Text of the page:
Spiritual Baptist Archbishop Stephen Julien told the Express the $50,000 allocated to them by Minister of National Diversity and Social Integration Rodger Samuel was insufficient to properly stage its 2014 religious celebrations.
He also said there was a “general level of disrespect” meted out to the Baptist hierarchy on the home front.
Julien made these comments while attending and participating in the National Congress of Incorporated Baptist Organisation of Trinidad and Tobago Spiritual/Shouter Baptist Liberation Day celebrations, at the Grand Stand, Queen’s Park Savannah, Port of Spain, yesterday.
Julien said: “Our issue is we are not being treated as we used to in some years gone by. We got $50,000. from the Ministry. It is a small sum to stage a huge celebration. Before, we got about $200,000 in previous years. We don’t have enough funds to pay the buses to get people here, we don’t have a large turnout The government is not helping the Spiritual Baptist as they should.”
Julien had not spoken about money woes when he addressed the congregation earlier in the proceedings.
He said: “I did not mention it because I am embarrassed.”
Asked if he had spoken to Samuel, he said:”Not yet. But I intend to raise it.”
In a telephone interview later yesterday, Samuel, who was attending celebrations at Mt Zion SB Church, Arima, said: “I won’t respond to that. We had many more requests for more funding. We have had to facilitate more communities this year. Every religious festival has had tremendous requests and we try to facilitate everyone.”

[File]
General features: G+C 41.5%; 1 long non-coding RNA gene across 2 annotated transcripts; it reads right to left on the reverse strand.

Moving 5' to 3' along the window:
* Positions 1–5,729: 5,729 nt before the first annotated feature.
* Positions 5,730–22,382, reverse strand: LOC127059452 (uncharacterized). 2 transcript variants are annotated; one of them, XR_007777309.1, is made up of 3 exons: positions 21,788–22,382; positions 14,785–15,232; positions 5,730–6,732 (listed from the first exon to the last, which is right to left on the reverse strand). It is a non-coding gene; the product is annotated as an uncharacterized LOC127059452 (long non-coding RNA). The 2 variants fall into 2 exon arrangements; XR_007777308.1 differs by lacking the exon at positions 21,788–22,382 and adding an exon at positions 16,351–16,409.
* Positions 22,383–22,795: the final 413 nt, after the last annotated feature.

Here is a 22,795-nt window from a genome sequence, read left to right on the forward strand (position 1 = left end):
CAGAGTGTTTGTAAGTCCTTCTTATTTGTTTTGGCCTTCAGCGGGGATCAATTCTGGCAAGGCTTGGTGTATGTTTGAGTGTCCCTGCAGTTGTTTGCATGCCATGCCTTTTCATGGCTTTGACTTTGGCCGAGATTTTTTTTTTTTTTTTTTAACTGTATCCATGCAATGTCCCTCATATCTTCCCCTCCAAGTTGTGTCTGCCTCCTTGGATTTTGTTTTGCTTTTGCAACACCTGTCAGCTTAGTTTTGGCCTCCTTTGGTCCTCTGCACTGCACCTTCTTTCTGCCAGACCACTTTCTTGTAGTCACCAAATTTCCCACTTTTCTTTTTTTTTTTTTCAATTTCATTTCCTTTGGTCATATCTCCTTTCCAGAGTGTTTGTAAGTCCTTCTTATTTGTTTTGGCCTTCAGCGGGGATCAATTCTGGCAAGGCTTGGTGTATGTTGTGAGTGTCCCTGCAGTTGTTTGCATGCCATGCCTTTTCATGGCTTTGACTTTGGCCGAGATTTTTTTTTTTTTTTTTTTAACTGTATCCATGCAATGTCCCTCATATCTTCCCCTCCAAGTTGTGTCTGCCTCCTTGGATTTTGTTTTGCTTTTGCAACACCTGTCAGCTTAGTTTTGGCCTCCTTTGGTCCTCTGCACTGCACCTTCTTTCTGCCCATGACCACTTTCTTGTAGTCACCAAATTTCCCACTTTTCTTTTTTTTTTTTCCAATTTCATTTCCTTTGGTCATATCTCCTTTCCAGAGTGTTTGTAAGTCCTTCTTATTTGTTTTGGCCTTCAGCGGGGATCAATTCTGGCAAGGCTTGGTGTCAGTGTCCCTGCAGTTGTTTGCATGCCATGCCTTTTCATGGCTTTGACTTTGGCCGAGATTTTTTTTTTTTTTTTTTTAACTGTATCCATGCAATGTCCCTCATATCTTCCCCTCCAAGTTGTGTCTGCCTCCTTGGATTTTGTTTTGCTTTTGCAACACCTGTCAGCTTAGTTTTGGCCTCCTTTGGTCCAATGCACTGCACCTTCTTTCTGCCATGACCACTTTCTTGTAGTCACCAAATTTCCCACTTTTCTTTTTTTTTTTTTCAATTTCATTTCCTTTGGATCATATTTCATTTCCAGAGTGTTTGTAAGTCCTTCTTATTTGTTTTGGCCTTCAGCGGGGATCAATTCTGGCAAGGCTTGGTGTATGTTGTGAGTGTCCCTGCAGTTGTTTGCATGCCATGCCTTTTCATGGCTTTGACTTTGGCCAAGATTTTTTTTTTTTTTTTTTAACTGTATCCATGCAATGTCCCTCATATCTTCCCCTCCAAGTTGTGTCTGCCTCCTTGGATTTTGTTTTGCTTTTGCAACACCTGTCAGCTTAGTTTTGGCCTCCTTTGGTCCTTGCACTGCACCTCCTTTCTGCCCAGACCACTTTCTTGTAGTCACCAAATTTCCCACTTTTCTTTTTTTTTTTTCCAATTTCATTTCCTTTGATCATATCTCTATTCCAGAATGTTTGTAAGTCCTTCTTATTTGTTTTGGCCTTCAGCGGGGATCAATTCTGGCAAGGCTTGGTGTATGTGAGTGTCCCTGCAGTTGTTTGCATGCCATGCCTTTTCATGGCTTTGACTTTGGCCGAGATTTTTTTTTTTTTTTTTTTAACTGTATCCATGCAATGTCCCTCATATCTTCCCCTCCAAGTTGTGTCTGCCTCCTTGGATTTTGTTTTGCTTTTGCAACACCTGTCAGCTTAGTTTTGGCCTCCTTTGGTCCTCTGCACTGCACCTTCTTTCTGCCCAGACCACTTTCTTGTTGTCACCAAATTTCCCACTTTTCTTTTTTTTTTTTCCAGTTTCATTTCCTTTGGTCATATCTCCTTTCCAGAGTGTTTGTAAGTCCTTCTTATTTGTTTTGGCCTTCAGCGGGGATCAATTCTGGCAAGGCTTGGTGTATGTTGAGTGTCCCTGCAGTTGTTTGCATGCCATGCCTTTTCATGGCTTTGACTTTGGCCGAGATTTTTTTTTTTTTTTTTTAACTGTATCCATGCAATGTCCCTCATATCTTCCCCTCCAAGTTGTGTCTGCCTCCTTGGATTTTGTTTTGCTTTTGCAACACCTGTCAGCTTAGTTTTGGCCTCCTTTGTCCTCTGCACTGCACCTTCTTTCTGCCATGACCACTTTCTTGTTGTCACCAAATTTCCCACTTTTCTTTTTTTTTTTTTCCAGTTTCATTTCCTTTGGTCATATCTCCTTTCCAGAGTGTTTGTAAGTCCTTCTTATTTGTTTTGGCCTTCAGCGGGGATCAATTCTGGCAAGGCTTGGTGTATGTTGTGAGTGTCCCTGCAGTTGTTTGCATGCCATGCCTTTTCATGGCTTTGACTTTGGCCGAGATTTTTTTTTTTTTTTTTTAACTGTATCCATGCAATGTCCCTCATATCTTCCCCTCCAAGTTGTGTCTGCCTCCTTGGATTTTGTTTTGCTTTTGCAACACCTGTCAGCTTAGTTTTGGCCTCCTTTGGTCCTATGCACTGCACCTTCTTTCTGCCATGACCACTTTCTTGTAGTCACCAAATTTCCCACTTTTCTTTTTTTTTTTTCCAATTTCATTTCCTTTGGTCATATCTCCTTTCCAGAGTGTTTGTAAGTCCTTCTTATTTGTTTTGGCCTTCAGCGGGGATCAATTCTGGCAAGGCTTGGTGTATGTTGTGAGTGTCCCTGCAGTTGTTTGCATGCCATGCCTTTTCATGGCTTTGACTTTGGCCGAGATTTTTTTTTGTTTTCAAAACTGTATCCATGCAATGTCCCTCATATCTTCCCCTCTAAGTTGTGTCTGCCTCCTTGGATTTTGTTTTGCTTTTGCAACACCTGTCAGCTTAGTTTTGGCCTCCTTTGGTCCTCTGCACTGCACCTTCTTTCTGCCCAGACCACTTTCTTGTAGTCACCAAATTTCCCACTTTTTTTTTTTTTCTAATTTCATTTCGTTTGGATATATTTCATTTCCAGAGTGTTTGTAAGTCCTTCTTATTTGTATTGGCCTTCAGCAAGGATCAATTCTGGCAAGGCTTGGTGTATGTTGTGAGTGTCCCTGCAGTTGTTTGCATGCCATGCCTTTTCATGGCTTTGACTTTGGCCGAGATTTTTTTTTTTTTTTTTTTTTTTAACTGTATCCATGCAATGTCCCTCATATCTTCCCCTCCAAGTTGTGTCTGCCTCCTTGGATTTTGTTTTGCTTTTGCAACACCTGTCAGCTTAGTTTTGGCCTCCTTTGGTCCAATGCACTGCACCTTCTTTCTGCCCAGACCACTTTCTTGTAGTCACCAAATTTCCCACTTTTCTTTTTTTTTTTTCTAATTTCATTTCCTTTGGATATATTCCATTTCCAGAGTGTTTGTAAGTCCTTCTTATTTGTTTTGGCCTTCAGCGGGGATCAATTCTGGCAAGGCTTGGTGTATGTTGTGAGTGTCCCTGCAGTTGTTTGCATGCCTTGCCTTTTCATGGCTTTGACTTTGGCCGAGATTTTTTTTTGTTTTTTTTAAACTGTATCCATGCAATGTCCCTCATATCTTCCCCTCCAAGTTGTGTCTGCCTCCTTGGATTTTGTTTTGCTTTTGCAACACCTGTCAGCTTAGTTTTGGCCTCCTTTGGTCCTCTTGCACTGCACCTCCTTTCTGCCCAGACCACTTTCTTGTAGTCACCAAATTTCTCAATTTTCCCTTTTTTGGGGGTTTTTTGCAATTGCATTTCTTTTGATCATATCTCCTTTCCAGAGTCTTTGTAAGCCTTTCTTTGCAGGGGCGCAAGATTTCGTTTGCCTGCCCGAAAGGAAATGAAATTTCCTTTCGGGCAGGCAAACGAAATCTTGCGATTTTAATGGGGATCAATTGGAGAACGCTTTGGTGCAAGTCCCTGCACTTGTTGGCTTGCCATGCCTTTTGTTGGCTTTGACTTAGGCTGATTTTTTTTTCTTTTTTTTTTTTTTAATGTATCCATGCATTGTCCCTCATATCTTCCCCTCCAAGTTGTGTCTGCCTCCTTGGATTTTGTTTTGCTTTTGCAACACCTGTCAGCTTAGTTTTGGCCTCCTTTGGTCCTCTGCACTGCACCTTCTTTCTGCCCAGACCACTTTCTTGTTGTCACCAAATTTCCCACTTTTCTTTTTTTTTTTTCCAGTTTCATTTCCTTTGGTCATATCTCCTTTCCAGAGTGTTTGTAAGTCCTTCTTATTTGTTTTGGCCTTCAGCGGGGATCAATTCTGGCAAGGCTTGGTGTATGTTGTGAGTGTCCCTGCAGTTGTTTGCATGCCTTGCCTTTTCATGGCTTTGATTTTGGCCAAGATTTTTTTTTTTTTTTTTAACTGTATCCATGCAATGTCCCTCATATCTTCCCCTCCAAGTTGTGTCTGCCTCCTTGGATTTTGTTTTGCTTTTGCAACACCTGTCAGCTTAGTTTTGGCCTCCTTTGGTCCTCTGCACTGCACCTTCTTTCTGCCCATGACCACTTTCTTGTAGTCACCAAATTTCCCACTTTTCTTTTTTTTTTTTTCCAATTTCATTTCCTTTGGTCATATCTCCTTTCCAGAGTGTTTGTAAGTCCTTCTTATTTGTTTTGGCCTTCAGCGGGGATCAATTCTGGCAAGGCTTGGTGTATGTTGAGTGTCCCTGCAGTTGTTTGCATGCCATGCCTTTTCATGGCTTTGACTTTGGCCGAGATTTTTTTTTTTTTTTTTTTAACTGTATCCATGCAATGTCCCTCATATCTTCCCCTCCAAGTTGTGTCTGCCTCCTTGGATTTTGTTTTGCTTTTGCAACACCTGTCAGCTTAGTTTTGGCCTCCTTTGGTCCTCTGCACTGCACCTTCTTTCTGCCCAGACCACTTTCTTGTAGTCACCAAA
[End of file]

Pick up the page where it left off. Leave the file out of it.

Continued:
Samuel added:”Various groups are applying. It is not as if we have an endless budget. Even community groups are celebrating Liberation Day. Just now is Emancipation and Easter. People have been applying for Easter. We just came out of Phagwa.”
Samuel also commended the massive numbers of young people and children for their keen participation in the Shouter Baptist Liberation Day events.
On the issue of disrespect, Julien said: “There is too much disrespect meted out to the Baptist clergy. When I go abroad, they address me properly. They treat me with respect. But here it is a different story.”
A Baptist elder who wished to remain anonymous, said:”There is too much disunity. There are celebrations here and at different places. There needs to be more unity.” —Michelle Loubon